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June is always a hard month for me and my family. The tragic accidental death of my son, Mickarl D. Thomas, Jr. on June 14, 1997 still leaves a void in my heart too painful for many to understand. His death was the result of a single occupant fatal car accident after drinking at a party, days after graduating from high school with his twin sister. That was 18 years ago, but the memories are still vivid in my mind.
Tragedy is hard to comprehend…whether it’s accidental or intentional. It leaves a trail of tears in the wake of surviving victims, family members and friends often left behind.
The latest tragedy occurred last night when worshippers at Emanuel African Methodist Episcopal Church were simply exercising their right to attend Bible Study in the House of God. For nine of them, including the Pastor of the church, it would be their last day on earth, as they were murdered by a hateful young man bent on ending their lives for his own personal satisfaction.
What do you do when the answers don’t come from such tragedies? How do you console family members and friends whose unbearable pain can be difficult to watch? What do you say when the words are too cumbersome?
Today’s show will offer some responses to life’s tragedies from my personal perspective, having lived all of these years in the wake of my son’s death.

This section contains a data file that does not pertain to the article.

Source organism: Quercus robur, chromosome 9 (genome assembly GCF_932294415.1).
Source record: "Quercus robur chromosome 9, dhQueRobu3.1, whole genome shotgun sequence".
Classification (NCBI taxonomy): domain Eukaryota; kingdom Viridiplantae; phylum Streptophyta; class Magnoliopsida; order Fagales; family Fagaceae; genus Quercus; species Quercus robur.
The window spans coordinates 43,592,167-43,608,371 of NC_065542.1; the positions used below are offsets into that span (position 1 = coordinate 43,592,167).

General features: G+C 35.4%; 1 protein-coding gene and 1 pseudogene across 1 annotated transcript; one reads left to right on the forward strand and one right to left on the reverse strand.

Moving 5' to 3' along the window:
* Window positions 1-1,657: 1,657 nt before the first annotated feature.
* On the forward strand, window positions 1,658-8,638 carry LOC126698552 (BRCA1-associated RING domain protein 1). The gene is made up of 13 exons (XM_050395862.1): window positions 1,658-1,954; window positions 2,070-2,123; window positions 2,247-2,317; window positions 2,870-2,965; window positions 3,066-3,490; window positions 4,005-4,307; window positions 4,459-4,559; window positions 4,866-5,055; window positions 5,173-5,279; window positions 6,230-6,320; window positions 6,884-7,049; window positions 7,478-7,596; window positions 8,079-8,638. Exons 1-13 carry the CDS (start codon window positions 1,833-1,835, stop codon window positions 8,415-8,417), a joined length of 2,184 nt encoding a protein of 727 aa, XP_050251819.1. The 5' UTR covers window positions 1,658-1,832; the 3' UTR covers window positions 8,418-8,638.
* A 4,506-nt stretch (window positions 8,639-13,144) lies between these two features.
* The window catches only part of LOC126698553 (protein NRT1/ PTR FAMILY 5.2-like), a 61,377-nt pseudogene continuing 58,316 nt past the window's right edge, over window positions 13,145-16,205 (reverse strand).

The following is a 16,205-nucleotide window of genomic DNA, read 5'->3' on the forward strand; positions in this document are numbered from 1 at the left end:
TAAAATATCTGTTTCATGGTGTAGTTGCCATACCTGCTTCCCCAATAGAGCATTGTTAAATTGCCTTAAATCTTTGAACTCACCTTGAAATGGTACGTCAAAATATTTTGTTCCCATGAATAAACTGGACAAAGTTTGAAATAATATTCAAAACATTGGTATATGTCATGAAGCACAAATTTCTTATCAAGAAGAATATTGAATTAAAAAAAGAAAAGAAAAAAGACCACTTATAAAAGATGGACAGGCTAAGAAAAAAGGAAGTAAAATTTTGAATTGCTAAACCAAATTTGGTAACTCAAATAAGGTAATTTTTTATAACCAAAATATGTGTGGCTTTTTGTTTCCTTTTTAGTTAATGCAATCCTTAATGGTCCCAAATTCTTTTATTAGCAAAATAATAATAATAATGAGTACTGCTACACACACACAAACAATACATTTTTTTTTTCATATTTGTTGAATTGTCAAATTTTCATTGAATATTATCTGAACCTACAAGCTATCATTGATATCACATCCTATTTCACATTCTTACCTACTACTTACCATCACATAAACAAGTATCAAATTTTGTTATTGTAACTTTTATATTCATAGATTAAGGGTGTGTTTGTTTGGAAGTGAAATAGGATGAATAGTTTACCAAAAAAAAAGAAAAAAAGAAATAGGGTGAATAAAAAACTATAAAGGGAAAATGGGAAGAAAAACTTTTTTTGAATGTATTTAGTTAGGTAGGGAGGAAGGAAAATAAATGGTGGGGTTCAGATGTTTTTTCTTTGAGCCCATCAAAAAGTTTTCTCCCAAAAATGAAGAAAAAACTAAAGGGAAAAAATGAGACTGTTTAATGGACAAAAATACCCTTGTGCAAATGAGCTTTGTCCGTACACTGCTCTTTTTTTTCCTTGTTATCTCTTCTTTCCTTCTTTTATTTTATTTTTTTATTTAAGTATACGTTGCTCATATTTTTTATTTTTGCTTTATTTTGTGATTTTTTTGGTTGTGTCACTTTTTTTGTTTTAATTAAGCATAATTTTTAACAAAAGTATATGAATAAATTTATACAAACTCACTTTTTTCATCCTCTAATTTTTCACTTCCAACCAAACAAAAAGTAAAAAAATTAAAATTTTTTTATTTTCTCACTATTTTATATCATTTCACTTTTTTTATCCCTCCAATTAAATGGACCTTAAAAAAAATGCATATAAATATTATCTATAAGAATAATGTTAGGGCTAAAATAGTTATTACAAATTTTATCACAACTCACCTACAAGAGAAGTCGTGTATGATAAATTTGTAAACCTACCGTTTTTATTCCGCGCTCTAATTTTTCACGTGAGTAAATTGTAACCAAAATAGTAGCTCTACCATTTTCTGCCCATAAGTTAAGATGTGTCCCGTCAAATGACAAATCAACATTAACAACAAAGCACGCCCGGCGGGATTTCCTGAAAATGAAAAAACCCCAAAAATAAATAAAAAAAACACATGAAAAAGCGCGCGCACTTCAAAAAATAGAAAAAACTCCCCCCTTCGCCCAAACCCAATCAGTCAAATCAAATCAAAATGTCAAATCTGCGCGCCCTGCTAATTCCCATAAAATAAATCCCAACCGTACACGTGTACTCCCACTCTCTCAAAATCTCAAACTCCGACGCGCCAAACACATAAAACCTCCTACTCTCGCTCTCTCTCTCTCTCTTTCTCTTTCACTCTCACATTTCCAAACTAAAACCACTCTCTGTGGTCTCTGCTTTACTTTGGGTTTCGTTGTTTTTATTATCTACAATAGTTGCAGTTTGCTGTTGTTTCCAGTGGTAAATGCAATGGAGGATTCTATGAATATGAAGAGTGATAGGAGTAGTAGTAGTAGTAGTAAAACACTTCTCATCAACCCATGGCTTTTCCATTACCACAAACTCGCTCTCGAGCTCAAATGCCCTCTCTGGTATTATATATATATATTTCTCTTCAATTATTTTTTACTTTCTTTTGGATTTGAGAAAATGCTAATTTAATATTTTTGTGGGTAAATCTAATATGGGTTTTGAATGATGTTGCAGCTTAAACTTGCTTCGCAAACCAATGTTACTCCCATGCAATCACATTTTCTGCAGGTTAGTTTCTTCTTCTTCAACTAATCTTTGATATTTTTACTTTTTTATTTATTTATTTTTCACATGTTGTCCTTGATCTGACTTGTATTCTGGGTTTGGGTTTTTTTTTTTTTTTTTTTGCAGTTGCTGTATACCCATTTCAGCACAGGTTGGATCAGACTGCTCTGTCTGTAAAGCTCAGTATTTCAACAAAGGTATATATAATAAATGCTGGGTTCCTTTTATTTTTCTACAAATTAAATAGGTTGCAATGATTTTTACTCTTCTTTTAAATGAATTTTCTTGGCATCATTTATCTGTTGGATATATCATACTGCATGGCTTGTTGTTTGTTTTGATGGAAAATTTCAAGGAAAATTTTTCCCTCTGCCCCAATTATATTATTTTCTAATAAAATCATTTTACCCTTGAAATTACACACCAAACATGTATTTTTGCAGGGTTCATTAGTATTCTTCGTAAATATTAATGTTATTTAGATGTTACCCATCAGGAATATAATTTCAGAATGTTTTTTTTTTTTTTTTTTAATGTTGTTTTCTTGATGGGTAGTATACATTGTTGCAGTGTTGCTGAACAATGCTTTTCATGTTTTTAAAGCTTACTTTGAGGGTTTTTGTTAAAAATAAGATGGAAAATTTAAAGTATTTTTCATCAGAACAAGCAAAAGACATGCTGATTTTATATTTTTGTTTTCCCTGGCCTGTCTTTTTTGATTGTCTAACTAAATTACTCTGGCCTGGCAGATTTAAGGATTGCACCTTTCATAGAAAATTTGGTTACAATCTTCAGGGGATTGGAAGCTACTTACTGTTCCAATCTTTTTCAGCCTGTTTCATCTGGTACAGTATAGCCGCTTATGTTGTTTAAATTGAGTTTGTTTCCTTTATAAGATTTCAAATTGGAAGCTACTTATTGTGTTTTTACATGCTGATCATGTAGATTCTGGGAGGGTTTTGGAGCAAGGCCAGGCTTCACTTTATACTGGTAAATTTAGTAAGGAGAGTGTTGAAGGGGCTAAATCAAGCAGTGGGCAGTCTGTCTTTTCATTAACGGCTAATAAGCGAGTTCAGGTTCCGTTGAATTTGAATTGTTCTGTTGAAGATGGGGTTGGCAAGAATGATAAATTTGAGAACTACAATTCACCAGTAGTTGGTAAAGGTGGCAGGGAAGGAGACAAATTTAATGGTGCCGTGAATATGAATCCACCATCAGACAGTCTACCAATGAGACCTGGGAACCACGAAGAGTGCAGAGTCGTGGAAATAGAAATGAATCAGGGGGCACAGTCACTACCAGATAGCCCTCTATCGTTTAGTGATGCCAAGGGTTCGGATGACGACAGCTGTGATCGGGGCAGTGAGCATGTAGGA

Biographical Profile of Reverend Honorable Clementa C. Pinckney
Slain Pastor of Emanuel African Methodist Episcopal Church, Charleston, South Carolina
There is incomplete information as the police will only give partial details on this tragic event. On Wednesday June 17, 2015 a lone White gunman sat with members of the congregation during Bible Study before opening fire and killing nine people, including the Pastor.
Pray for the families and those impacted by this terrible crime. 9 DEAD...including the Pastor The Reverend Honorable Clementa C. Pinckney. The Police Chief has now called this a HATE CRIME.
The shooter was caught on Thursday June 18th in Shelby, North Carolina. He is 21 year old white supremacist Dylann Storm Roof. The gun used was given to him by his father as a birthday gift.
Rev. Pinckney's Biography
The Reverend Honorable Clementa C. Pinckney was born July 30, 1973 the son of Mr. John Pinckney and the late Theopia Stevenson Pinckney of Ridgeland, South Carolina. He was educated in the public schools of Jasper County. He is a magna cum laude graduate of Allen University with a degree in Business Administration. While there, Reverend Pinckney served as freshman class president, student body president, and senior class president. Ebony Magazine recognized Rev. Pinckney as one the "Top College Students in America". During his junior year, he received a Princeton University's Woodrow Wilson Summer Research Fellowship in the fields of public policy and international affairs. He received a graduate fellowship to the University of South Carolina where he earned a Master's degree in public administration. He completed a Master's of Divinity from the Lutheran Theological Southern Seminary.
Rev. Pinckney answered the call to preach at the age of thirteen and received his first appointment to pastor at the age of eighteen. He has served the following charges: Young's Chapel-Irmo, The Port Royal Circuit, Mount Horr-Yonges Island, Presiding Elder of the Wateree District and Campbell Chapel, Bluffton. He serves as the pastor of historic Mother Emanuel A.M.E. in Charleston, South Carolina.